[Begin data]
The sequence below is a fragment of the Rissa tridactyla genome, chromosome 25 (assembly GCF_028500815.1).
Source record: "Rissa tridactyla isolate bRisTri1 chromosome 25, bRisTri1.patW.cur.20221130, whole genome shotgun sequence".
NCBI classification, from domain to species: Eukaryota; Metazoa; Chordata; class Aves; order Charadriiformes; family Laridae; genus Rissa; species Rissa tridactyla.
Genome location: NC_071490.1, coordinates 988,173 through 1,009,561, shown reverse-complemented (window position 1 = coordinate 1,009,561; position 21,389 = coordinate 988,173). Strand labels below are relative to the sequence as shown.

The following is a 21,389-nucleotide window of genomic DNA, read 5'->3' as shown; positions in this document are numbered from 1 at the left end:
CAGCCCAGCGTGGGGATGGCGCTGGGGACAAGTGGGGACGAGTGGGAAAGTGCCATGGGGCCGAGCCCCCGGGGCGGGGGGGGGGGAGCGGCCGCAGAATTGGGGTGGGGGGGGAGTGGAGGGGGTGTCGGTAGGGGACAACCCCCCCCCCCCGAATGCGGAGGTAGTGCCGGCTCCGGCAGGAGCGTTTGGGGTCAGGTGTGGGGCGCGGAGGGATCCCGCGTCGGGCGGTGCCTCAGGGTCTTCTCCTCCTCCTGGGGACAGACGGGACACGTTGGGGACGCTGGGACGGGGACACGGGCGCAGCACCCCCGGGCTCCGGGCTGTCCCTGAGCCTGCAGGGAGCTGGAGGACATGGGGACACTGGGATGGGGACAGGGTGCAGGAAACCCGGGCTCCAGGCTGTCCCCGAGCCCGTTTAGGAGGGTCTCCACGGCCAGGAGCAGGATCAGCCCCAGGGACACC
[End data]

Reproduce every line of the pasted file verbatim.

The sequence below is a fragment of the Rissa tridactyla genome, chromosome 25 (assembly GCF_028500815.1).
Source record: "Rissa tridactyla isolate bRisTri1 chromosome 25, bRisTri1.patW.cur.20221130, whole genome shotgun sequence".
NCBI classification, from domain to species: Eukaryota; Metazoa; Chordata; class Aves; order Charadriiformes; family Laridae; genus Rissa; species Rissa tridactyla.
Genome location: NC_071490.1, coordinates 988,173 through 1,009,561, shown reverse-complemented (window position 1 = coordinate 1,009,561; position 21,389 = coordinate 988,173). Strand labels below are relative to the sequence as shown.

The following is a 21,389-nucleotide window of genomic DNA, read 5'->3' as shown; positions in this document are numbered from 1 at the left end:
CAGCCCAGCGTGGGGATGGCGCTGGGGACAAGTGGGGACGAGTGGGAAAGTGCCATGGGGCCGAGCCCCCGGGGCGGGGGGGGGGGAGCGGCCGCAGAATTGGGGTGGGGGGGGAGTGGAGGGGGTGTCGGTAGGGGACAACCCCCCCCCCCCGAATGCGGAGGTAGTGCCGGCTCCGGCAGGAGCGTTTGGGGTCAGGTGTGGGGCGCGGAGGGATCCCGCGTCGGGCGGTGCCTCAGGGTCTTCTCCTCCTCCTGGGGACAGACGGGACACGTTGGGGACGCTGGGACGGGGACACGGGCGCAGCACCCCCGGGCTCCGGGCTGTCCCTGAGCCTGCAGGGAGCTGGAGGACATGGGGACACTGGGATGGGGACAGGGTGCAGGAAACCCGGGCTCCAGGCTGTCCCCGAGCCCGTTTAGGAGGGTCTCCACGGCCAGGAGCAGGATCAGCCCCAGGGACACC